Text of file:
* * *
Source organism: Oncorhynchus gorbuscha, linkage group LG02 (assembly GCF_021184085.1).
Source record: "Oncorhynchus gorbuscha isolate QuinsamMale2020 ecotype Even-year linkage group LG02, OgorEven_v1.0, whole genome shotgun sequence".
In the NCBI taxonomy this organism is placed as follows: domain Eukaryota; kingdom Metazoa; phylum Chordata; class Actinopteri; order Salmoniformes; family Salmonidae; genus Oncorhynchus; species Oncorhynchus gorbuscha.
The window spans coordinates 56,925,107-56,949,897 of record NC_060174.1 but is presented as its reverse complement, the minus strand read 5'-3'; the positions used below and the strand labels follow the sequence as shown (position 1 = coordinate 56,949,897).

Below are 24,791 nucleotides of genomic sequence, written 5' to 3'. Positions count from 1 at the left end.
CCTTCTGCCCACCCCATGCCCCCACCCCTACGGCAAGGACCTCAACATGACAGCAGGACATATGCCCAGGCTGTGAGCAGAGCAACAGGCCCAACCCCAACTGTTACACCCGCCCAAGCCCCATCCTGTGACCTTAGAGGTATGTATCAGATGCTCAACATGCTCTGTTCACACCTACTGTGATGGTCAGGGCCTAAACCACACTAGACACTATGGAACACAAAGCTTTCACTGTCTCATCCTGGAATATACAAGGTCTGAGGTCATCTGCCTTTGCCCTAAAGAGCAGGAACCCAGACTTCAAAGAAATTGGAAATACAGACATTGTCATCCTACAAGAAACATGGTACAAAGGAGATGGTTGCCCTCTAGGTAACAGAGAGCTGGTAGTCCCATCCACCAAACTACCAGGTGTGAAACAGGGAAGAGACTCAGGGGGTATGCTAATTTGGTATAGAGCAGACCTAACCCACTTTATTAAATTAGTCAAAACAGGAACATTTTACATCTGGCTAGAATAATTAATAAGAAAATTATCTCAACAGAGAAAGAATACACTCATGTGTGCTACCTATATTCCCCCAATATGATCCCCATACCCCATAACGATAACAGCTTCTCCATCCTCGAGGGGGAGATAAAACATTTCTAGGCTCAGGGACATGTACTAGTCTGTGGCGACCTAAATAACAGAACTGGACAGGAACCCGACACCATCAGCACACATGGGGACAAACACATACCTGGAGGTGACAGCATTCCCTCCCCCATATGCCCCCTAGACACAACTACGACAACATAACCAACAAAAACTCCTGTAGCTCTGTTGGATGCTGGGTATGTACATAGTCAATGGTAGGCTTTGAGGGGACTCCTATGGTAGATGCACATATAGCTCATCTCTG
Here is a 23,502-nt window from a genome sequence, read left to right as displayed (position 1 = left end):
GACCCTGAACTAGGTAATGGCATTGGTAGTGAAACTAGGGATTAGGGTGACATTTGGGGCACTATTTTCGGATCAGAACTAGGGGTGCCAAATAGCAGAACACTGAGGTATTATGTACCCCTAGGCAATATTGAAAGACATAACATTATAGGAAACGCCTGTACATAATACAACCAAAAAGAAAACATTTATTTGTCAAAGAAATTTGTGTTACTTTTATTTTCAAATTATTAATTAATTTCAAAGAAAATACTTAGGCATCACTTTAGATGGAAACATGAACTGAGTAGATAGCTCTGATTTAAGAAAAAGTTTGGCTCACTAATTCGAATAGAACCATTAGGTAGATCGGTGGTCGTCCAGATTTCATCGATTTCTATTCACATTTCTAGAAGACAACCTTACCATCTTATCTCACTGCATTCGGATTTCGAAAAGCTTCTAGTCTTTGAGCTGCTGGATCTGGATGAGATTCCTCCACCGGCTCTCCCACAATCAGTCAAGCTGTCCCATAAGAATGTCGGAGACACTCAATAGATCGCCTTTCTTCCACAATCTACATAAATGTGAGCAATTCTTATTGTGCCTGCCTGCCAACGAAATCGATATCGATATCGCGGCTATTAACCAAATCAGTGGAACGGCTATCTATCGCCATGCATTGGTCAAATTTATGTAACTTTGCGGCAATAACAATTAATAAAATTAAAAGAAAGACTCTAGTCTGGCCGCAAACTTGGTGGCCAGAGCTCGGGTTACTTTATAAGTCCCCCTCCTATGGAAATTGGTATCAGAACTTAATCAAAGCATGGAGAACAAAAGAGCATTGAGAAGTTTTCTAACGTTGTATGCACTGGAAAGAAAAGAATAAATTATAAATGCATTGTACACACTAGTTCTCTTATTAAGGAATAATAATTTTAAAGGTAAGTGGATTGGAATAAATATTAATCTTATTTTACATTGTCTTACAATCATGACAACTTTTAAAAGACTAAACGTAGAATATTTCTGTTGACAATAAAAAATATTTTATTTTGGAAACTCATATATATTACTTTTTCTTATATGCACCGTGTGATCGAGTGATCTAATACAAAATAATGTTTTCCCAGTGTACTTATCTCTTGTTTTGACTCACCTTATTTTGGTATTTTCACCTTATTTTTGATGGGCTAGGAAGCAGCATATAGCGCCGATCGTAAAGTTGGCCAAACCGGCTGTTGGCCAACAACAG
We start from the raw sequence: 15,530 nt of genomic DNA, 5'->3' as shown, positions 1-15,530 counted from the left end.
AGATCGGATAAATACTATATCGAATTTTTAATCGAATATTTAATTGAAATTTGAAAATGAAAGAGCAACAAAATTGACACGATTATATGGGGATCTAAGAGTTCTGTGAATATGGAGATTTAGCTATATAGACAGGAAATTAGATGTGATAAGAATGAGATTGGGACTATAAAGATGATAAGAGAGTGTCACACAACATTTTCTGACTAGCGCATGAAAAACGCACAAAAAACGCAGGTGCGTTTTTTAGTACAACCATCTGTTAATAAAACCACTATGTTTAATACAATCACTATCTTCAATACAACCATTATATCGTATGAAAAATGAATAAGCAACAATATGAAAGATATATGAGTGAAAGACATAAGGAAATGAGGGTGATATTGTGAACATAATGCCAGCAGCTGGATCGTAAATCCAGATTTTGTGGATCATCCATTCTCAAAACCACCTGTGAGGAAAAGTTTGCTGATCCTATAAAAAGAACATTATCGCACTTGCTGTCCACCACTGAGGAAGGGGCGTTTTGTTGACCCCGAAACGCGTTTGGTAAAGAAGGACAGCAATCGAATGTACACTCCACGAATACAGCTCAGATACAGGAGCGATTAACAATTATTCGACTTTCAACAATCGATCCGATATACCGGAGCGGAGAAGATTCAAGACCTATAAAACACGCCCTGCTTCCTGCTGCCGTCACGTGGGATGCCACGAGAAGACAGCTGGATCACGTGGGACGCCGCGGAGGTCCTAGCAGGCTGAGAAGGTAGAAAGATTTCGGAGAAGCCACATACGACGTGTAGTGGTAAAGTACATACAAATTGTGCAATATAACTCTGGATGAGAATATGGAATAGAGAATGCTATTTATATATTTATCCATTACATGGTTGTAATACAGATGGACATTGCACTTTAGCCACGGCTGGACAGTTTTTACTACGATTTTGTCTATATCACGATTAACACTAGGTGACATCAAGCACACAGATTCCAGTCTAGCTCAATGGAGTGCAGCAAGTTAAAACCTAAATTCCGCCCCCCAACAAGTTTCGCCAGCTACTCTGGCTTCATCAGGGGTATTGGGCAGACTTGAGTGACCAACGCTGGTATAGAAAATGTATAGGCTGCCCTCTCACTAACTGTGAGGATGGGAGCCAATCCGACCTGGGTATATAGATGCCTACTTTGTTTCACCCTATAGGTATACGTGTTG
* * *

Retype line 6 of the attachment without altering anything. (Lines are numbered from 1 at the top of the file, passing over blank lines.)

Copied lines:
CCTTCTGCCCACCCCATGCCCCCACCCCTACGGCAAGGACCTCAACATGACAGCAGGACATATGCCCAGGCTGTGAGCAGAGCAACAGGCCCAACCCCAACTGTTACACCCGCCCAAGCCCCATCCTGTGACCTTAGAGGTATGTATCAGATGCTCAACATGCTCTGTTCACACCTACTGTGATGGTCAGGGCCTAAACCACACTAGACACTATGGAACACAAAGCTTTCACTGTCTCATCCTGGAATATACAAGGTCTGAGGTCATCTGCCTTTGCCCTAAAGAGCAGGAACCCAGACTTCAAAGAAATTGGAAATACAGACATTGTCATCCTACAAGAAACATGGTACAAAGGAGATGGTTGCCCTCTAGGTAACAGAGAGCTGGTAGTCCCATCCACCAAACTACCAGGTGTGAAACAGGGAAGAGACTCAGGGGGTATGCTAATTTGGTATAGAGCAGACCTAACCCACTTTATTAAATTAGTCAAAACAGGAACATTTTACATCTGGCTAGAATAATTAATAAGAAAATTATCTCAACAGAGAAAGAATACACTCATGTGTGCTACCTATATTCCCCCAATATGATCCCCATACCCCATAACGATAACAGCTTCTCCATCCTCGAGGGGGAGATAAAACATTTCTAGGCTCAGGGACATGTACTAGTCTGTGGCGACCTAAATAACAGAACTGGACAGGAACCCGACACCATCAGCACACATGGGGACAAACACATACCTGGAGGTGACAGCATTCCCTCCCCCATATGCCCCCTAGACACAACTACGACAACATAACCAACAAAAACTCCTGTAGCTCTGTTGGATGCTGGGTATGTACATAGTCAATGGTAGGCTTTGAGGGGACTCCTATGGTAGATGCACATATAGCTCATCTCTG